When a man is a great father, it outshines every other accomplishment in his life.

You’ve seen the phrase on a mug, or on a T-shirt, countless times: “Best Dad Ever.”

It’s a simple phrase, three short words, yet it carries incredible, almost unthinkable power. Consider how formidable each of those words is on its own. “Best”—that means none is better, not a single one. “Dad”—well, every person has a father who helped give them life. “Ever”—that’s a time frame that stretches all the way back through eternity.

So when someone calls their father the best dad ever, what they’re saying is: “It is my considered opinion that, of all the 100 billion people who have ever been born to parents across the planet Earth, my dad is the greatest example of fatherhood that can be found in the entire history of humankind.”

What sort of dad inspires that kind of love, admiration and respect in his kids? As it turns out, a man’s obituary—where his adult children have the final chance to express their perspective on what their father was like—might just be the best place to answer that question.

A search through Legacy.com’s historic archive of death notices turned up quite a few obituaries that described their subjects as the “best dad ever.” Here’s a sampling of what exactly those lives looked like:

“Robert Arnold Wahl (Bob)… will be remembered as the ‘Best Dad Ever’ (with apologies to those who think your Dad held that title). He was smart, funny, loving, and generous. He was the Dad who drove the boat while the kids water-skied. He was the Dad who cleaned the fish we caught, or kept the fire going while we ice skated. He was the Dad who ‘smelled a mushroom’ to alert us that one was in the vicinity so we could ‘find it.’ Even though he hated to travel out of town, he was the Dad who took us on long car trips (to both coasts) so that we could see and appreciate our country. He was also the one who stopped at Howard Johnsons in the evening where Mom had a sensible meal and the rest of us had strawberry shortcake and banana splits.”

“John Anthony Davis… was an intellectual redneck. He was at home discussing the merits of Sun Tzu's "The Art of War" as he was showing off his latest catch… John was the best dad ever.  Thanks to him, Kennedy can fish and hunt and play soccer and tennis and swim.  John instilled in Kennedy his love of reading and writing, along with his grit.  He helped her get ready in the mornings; her outfits might not always have matched, but he was her best hairstylist. He always was, and always will always be, right here cheering her on.”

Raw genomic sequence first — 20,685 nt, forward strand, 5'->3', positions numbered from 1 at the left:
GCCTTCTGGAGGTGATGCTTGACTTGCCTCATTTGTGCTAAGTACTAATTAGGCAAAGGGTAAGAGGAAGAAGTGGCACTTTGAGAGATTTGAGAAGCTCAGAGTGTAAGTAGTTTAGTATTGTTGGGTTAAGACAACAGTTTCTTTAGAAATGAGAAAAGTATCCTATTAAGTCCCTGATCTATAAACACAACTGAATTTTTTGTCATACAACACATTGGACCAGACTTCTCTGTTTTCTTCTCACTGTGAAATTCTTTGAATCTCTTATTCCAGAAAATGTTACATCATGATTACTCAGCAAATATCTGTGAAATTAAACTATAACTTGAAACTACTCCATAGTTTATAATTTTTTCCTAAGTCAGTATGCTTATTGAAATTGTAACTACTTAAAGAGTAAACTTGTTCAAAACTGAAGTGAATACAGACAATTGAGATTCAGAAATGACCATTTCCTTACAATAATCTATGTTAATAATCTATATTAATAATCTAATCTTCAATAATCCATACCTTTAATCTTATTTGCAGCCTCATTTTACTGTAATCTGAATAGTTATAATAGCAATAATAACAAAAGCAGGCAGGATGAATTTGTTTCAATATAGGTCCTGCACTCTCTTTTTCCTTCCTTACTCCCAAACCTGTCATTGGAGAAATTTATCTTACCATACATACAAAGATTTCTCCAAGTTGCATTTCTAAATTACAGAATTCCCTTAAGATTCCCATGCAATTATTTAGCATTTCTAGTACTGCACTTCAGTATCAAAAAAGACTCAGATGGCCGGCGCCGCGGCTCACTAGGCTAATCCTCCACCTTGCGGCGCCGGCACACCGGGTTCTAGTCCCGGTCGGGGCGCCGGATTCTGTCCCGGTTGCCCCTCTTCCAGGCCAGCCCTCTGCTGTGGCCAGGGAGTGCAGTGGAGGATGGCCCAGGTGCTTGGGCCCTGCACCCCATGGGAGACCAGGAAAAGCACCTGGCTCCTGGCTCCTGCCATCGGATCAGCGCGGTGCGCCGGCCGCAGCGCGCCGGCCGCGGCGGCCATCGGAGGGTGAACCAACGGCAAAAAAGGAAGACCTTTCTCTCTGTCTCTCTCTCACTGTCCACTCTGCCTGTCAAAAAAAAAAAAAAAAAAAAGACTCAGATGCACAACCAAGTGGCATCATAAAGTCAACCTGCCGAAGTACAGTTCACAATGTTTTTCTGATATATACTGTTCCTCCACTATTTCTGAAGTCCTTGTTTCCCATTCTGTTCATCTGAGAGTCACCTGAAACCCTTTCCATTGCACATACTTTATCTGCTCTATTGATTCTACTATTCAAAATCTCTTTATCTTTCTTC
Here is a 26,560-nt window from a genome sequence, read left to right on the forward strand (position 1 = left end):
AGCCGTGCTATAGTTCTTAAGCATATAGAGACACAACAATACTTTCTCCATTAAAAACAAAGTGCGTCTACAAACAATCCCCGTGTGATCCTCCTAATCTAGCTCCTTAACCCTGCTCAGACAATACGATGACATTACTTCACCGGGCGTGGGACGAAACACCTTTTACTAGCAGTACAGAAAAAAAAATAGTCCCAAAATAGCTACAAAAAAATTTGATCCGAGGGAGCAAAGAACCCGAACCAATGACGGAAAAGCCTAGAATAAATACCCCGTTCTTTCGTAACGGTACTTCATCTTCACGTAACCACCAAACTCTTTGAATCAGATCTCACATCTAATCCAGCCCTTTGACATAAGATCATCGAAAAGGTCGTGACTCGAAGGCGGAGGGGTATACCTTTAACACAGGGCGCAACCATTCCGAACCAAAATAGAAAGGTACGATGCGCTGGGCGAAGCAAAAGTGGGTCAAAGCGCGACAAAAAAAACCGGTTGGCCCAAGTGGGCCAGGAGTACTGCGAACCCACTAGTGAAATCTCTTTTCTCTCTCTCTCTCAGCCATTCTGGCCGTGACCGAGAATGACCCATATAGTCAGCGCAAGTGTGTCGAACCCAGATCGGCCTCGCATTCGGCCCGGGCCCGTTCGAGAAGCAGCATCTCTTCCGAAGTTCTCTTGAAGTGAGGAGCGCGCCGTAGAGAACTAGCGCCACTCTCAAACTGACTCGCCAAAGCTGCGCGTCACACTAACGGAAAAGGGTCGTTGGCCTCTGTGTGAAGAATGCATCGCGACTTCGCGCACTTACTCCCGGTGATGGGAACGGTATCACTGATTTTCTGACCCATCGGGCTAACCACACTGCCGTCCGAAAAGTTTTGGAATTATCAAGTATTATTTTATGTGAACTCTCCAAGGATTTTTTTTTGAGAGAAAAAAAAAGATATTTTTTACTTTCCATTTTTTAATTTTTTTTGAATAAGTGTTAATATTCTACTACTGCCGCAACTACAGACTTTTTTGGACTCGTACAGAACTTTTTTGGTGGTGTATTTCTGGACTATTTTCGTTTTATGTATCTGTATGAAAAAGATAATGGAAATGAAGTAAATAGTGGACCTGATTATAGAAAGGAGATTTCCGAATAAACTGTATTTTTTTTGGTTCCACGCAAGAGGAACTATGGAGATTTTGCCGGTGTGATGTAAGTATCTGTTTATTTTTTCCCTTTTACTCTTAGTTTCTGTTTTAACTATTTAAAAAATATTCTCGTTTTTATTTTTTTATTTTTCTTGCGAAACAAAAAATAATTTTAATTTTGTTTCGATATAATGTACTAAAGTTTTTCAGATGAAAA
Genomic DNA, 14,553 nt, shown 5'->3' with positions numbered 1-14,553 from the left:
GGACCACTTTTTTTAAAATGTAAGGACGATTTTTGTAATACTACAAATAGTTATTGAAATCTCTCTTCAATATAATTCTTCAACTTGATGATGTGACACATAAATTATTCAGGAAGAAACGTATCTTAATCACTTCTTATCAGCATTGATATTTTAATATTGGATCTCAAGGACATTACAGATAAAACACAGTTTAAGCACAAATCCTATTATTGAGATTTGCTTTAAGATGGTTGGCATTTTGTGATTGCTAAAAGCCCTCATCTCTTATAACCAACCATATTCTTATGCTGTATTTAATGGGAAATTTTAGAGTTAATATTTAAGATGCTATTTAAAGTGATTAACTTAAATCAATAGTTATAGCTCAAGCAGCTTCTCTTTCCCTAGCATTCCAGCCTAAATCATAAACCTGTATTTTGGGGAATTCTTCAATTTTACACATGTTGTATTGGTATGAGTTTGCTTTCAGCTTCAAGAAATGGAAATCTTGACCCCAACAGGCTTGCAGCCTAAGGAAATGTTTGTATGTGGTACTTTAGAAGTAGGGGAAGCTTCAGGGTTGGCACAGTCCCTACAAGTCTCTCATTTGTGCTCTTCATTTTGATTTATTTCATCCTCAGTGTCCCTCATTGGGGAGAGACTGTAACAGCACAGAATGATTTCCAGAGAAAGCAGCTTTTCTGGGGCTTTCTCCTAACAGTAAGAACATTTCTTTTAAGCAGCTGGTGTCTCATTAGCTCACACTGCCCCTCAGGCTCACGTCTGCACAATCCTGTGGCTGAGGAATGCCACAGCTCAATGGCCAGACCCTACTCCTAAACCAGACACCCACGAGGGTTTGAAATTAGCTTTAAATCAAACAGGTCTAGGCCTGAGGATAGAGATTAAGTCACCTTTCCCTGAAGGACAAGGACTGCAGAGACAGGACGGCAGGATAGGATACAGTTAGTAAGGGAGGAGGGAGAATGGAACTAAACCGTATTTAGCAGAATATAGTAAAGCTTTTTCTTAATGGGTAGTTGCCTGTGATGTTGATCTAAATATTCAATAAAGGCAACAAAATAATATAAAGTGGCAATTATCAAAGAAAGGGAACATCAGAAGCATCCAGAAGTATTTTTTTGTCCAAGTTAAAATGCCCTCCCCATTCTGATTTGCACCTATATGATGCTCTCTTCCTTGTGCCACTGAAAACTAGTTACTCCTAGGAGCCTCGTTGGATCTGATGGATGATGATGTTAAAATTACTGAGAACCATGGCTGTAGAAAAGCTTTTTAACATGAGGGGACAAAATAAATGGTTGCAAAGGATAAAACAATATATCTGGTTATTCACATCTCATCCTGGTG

“Dr. Nigel H. Clark… never met an historic point of interest he didn't like or could drive by. (Cue groans from the back of the station wagon.) Dad was gentle and erudite, a teacher, a renaissance man in love with a well-turned phrase, Mahler's 5th and a well-cut jib. His gentle temperament was ill suited for punishing naughty children, of which there were four. He much preferred telling them custom-designed head stories and falling asleep beside them... In his company, we felt special, cherished and loved. Dad was brave, mending his family heartbroken by the death of much loved son and brother Geoffrey. Dad was the mythical Pied Piper, a magnetic personality with a lightness of being and a generosity of spirit who made us believe in the possibilities. Legendary for his fine haberdashery, his cottage kitchen surgery, his mischievous black humor, and his curated dog-and-pony shows; short on the ponies, long on the Labradors in costume. A life well lived and loved. Best. Dad. Ever.”

“Javier Cifuentes… was the greatest friend anyone could ever have... He volunteered in the community, both in Dallas and Fort Worth, to help the underprivileged. He was the best dad ever not only to his own children, but to others as well. Most everything revolved around the kitchen table, where family and friends met to enjoy food and fellowship. Javier was a man who never met a stranger.”

“Chester Arthur (“Art”) Blevins… was, quite simply, the best dad ever… He taught us how to play mumbley-peg, to whistle, to sing crazy, nonsense songs, he built us stilts, took us camping and later "trailering," and played Souza songs on his accordion while we marched all over the house... His niceness also extended to our grandmother, Julia Bailey, who we visited almost every other Sunday for the better part of 20 years, helping her take care of her 10-acre farm.  We knew to our very core that he and mom loved us—we didn't think about it, talk about it, try to understand or analyze it, we just knew that was the natural way that life should be.”